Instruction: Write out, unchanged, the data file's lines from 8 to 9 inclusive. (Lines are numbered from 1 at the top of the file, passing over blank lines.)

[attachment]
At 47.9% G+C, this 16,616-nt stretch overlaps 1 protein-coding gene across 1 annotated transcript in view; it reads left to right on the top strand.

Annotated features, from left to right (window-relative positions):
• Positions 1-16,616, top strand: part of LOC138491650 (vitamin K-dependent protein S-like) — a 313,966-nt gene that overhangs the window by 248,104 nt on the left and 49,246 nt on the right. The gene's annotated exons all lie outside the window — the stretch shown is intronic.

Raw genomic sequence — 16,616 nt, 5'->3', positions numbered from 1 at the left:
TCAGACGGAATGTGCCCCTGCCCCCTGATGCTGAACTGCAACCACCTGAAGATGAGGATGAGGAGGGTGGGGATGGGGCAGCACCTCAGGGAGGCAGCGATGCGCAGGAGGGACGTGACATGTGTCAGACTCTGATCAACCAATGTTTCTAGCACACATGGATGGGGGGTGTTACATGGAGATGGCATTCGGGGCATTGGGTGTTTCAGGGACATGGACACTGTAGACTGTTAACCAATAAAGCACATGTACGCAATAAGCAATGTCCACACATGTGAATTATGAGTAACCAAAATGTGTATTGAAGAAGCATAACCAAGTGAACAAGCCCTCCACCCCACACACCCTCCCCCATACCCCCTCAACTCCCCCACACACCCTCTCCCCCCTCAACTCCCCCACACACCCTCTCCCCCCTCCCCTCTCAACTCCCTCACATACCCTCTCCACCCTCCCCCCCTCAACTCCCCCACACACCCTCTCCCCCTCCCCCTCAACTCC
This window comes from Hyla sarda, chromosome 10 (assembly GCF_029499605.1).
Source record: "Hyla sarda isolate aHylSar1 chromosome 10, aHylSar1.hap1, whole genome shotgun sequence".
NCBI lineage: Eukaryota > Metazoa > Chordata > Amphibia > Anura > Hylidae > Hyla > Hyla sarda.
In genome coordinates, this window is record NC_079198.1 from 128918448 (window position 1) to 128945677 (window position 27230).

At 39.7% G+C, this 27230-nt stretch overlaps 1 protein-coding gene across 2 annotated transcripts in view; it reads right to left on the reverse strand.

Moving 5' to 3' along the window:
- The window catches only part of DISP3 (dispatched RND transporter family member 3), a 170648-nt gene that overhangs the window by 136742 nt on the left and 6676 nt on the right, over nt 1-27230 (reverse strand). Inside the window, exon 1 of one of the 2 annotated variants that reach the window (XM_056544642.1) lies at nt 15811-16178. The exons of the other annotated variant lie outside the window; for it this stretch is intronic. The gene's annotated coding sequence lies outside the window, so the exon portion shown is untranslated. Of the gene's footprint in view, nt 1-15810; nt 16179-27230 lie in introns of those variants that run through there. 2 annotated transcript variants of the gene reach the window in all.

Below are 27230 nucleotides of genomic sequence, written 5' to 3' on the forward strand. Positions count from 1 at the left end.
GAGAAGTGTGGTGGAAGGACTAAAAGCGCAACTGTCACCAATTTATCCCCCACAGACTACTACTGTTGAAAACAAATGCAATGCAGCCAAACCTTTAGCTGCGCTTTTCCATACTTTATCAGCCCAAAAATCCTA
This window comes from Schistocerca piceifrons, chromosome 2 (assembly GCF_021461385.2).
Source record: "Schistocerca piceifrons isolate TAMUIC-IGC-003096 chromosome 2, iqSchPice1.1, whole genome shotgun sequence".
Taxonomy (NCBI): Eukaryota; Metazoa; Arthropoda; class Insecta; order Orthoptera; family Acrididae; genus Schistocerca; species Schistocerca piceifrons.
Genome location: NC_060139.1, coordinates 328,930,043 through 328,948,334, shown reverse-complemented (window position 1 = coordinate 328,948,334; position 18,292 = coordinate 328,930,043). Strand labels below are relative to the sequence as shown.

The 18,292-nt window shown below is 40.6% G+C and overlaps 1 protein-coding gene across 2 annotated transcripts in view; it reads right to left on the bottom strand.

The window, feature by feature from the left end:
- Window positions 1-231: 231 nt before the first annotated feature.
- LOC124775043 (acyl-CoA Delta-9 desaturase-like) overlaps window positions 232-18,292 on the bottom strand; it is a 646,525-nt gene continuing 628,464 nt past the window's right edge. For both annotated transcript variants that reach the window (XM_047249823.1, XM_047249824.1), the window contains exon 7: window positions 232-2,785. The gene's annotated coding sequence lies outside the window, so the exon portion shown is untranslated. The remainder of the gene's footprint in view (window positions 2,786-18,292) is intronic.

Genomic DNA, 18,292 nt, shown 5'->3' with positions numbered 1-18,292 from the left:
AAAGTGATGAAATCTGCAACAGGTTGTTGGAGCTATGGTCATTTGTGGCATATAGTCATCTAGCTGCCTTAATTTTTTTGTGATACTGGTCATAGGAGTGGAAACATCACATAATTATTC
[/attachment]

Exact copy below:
NCBI lineage: Eukaryota > Metazoa > Chordata > Amphibia > Anura > Hylidae > Hyla > Hyla sarda.
In genome coordinates, this window is record NC_079198.1 from 128918448 (window position 1) to 128945677 (window position 27230).